“We are putting an end to subcontracting in the meat industry from January 1st, 2021,” Labour Minister Hubertus Heil said on Friday after a draft law was agreed by the government.
Chancellor Angela Merkel's cabinet had agreed in May to change the law but the details had been the source of some disagreement between the Social Democrats and the conservative CDU, the two parties in the coalition government.
The CDU had been pushing for exceptions to allow temporary workers to help produce sausages during the busy summer barbecue season.
The draft law bans subcontracting in slaughterhouses and meat processing plants but does allow for some temporary work in meat processing.
It will now be debated in parliament in December.
Welcoming the new legislation, Social Democrat MP Katja Mast said it is intended to create “better working and living conditions for all employees in the industry.”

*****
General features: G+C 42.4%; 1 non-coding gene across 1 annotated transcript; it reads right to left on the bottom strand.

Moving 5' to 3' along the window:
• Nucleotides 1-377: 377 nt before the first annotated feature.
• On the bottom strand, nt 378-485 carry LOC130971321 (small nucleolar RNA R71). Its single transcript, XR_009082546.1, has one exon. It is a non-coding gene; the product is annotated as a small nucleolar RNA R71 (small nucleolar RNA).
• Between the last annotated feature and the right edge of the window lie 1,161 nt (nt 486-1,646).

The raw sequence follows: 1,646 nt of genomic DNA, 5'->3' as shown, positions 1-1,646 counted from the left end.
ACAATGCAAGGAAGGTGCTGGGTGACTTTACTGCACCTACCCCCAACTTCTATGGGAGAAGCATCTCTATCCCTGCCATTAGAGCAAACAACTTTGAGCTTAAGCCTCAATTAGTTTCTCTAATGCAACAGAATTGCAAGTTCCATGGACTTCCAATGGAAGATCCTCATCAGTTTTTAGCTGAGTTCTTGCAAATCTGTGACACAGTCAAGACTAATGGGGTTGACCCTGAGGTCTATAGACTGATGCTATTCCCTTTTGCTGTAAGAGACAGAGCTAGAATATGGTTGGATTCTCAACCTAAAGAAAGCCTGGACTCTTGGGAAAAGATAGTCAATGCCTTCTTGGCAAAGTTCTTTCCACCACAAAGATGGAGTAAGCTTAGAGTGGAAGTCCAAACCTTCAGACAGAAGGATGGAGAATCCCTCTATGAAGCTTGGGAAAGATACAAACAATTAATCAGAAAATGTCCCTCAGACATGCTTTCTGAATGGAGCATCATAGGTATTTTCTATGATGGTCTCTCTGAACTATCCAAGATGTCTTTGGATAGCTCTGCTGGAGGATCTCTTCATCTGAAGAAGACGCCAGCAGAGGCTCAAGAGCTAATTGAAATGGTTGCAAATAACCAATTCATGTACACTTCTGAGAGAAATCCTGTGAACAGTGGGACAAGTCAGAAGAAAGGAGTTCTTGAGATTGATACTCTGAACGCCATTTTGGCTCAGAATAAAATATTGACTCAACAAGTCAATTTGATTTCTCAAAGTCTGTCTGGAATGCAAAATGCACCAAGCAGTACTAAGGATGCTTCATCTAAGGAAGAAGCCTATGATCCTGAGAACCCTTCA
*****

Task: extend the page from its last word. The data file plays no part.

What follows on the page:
“This (law) puts an end to a business model that has existed for far too long — a business model which, through Corona, has once again revealed its worst side,” she said.
Several Covid-19 outbreaks at slaughterhouses in Germany have put a spotlight on the living and working conditions faced by the workers — many of whom came from Romania or Bulgaria.
The subcontacted workers on low wages were often put up in temporary crowded housing, creating a hotbed for the spread of infection.
In June, more than 1,500 workers were infected at Tönnies, Germany's largest meat producer by both output and turnover.
Tönnies, which employs 7,000 people in Germany's North Rhine-Westphalia state, has since announced its own measures to improve conditions, including direct contracts with employees and “sufficient and appropriate” living space.